• What could be done to overcome these challenges?
  • What environmental changes could be helpful to support work routines.

This is of course just the starting point and should be used to get the conversation going. The diversity conversation is built around trust and best intentions. Without this, it is all a waste of time, we need to want people to be their very best and most effective at work. If people feel threatened or endangered, they are unlikely to perform at their best and be unwilling to discuss this topic.

If you have not already, I would encourage you to start having these kinds of conversations in your organisation.

If you need help with this?

Please get in contact.

Find out how this links with my blog about Equality.

Tightrope walker equality and neurodiversity

What does equality and neurodiversity mean?

Jean Francois Gravelot “The Great Blondin” was the first person to tightrope walk across Niagara Falls quarter-mile gap. He was not just content with crossing the gap once, he did it over 300 times and each time pushed himself to a new level of difficulty. This included cooking an omelette in the middle, sitting down, and lowering a rope to collect a bottle of wine from the ‘Maid of the mist’ boat below and even carrying his manager on his back.

On one occasion he crossed with a wheelbarrow to the rapturous applause of the crowd. On reaching one side he approached a Royal party who were watching him and asked if one of them would like to make the trip inside the wheelbarrow. He was declined, so he asked the crowd if anyone else would like to make the crossing in the wheelbarrow and no one spoke up except for one small old woman. He crossed successfully with her in the wheelbarrow to rapturous applause. It was reported later that this woman was his mother.

Diversity is being invited to the party. Inclusion is being asked to dance.

Vernā Myers

Before we can even begin to engage in such feats as Jean achieved at Niagara, we first need the opportunity to get involved. That means being able to take part and in the words of Vernā Myers being asked to dance. I would like to take this further though and explore what it takes to get to the point where you can dance like nobody’s watching.

Because diversity is about being asked to take part, equity is about having the transport to get there, inclusion is about being asked to get involved and equality is performing like no one is watching.

Diversity – is being invited to ‘The Party’

For equality and neurodiversity to be a reality this is a statement of intent for neurodivergent individuals.

It is about knowing that you can bring your best self to the situation you are working on. What is important is that this is not a half-hearted attempt at inclusivity but instead a concerted effort to invite those that think differently to the table. This is not one of those invites when you say you want people to come, but you do not expect them to turn up! Find out more here.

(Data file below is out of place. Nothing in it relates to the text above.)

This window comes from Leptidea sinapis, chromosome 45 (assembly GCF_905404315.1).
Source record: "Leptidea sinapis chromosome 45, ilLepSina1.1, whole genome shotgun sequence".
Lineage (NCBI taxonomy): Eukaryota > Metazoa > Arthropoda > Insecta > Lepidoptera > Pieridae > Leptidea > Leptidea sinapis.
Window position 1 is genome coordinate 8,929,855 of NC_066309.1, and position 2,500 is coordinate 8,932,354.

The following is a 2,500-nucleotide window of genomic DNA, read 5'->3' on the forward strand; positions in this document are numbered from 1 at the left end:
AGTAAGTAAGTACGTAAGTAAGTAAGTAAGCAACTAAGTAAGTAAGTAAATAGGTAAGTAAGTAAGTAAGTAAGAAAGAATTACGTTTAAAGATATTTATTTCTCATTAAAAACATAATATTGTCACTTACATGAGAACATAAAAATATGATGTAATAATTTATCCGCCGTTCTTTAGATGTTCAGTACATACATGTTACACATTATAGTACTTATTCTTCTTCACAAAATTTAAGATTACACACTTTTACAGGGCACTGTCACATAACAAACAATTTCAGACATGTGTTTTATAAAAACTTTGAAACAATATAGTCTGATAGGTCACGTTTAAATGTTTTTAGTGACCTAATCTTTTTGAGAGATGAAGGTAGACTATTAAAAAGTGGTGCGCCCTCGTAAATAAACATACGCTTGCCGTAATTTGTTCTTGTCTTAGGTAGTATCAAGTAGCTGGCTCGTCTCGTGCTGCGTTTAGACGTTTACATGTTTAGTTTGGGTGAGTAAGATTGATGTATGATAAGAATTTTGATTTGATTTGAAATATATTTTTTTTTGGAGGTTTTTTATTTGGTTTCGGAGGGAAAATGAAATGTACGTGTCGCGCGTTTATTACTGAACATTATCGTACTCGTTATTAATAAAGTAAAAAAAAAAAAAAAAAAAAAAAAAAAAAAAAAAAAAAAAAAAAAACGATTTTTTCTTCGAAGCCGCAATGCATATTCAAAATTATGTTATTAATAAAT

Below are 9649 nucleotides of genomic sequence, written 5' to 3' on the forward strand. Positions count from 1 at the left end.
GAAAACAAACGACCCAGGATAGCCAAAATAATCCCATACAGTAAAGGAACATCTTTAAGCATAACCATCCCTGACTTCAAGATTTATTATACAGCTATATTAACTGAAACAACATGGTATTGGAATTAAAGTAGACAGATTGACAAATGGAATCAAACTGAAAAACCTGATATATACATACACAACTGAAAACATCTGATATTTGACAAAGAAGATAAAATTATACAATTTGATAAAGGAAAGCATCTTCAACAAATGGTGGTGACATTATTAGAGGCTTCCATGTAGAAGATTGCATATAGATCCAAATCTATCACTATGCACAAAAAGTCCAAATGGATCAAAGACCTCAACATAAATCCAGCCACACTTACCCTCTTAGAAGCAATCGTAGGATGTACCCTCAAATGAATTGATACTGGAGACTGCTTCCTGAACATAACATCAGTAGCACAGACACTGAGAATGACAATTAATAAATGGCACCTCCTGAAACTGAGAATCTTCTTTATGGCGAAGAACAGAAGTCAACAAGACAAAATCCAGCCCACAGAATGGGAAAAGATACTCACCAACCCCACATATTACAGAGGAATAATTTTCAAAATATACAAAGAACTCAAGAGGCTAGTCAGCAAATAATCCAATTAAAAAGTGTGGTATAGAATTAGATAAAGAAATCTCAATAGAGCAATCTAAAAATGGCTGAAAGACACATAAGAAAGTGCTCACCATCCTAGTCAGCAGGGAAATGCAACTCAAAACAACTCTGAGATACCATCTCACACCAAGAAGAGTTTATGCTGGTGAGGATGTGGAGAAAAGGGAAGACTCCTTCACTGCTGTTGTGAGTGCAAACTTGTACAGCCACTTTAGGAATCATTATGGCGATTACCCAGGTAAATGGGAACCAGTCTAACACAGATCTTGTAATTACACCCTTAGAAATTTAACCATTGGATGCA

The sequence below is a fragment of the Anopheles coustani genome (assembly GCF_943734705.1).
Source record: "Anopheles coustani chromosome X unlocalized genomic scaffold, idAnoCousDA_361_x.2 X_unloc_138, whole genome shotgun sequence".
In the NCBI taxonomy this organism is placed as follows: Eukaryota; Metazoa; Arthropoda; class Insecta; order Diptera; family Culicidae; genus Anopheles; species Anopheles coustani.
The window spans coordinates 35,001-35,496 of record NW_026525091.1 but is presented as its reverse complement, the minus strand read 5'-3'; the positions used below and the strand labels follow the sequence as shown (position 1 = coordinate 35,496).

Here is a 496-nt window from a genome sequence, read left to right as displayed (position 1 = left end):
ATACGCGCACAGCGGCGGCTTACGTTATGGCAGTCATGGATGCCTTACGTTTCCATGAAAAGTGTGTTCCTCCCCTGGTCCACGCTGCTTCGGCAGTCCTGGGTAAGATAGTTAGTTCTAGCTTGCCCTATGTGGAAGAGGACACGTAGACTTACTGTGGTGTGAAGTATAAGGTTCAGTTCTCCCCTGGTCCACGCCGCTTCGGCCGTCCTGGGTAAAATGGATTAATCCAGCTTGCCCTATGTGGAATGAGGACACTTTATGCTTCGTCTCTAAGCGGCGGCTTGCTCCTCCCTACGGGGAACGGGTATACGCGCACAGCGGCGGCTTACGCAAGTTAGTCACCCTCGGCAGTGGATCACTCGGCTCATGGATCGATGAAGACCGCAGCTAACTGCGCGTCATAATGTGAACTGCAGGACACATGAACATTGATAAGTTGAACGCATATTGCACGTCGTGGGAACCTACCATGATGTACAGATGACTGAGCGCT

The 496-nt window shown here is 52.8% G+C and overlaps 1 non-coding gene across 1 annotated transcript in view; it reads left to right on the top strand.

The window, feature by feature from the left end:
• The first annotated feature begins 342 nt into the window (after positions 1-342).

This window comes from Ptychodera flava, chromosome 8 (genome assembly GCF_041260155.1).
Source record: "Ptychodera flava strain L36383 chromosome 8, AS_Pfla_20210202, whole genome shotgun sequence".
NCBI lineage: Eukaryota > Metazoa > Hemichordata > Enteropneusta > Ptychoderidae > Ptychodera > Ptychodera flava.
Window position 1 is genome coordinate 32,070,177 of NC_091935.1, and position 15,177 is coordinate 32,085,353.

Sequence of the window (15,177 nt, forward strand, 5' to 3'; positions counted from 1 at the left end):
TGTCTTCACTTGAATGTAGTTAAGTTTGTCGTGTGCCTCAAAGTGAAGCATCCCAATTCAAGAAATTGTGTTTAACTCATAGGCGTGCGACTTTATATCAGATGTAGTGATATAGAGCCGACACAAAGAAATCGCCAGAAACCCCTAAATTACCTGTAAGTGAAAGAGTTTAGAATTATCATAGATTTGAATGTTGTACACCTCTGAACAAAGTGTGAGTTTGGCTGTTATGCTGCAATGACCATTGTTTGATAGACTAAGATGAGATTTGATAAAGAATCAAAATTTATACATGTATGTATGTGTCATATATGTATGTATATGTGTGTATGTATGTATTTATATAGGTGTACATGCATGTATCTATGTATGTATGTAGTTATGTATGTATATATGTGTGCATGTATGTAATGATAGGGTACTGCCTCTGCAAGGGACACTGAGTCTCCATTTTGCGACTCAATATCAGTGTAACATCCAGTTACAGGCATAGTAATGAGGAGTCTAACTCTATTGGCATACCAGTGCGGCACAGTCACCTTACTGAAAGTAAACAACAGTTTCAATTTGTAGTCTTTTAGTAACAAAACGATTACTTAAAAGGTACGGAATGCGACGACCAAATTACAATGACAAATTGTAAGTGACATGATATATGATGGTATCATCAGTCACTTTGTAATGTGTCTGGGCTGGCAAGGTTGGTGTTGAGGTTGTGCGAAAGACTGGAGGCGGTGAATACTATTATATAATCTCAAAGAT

Equity – is having proper transport to get there

This is more than just supplying a bus or tightrope but instead supplying proper transport for the individuals that have been invited. For neurodivergent individuals, this is about thinking about the environment in terms of the tools that are supplied and the way things are done. For example, it could be about creating quiet spaces or supplying assistive technology tools. The key thing is that places are created where people feel safe and equipped to perform.

Understanding the guidelines (or where the rope is) for your workplace and having it made clear is vital. Find out more here.

Inclusion – is being asked to participate

To be included you need to be invited and have the tools and environment to be present. Being asked to take part shows the value that you are placing on the person you are asking. Asking them to take part because you see their strengths and know that they can add value is vital. Inclusion is not a display, it is about mutual benefit and creating places that allow the individual to walk the most difficult tight ropes.

Equality and neurodiversity – performing like no one is watching

Equality and Neurodiversity is about creating a level playing field where individuals get to use their skills and competencies in great ways. It is a place where creativity explodes, and innovation is paramount that can only be realised if you can bring your full neurodivergent self to work. It is about challenging and being okay with offering insight without fear and recognising the value that you can bring whilst encouraging the potential you see in others.

This is only possible if diversity, equity, and inclusion are present then equality and neurodiversity works!

Neurodiversity and neurodivergent thinking are hot topics. There are many ways to approach this area. I would encourage you to think deeply about how you can utilise the great potential these thinking skills can offer to your organisation. If you would like some help or just a conversation to explore this further, please get in contact.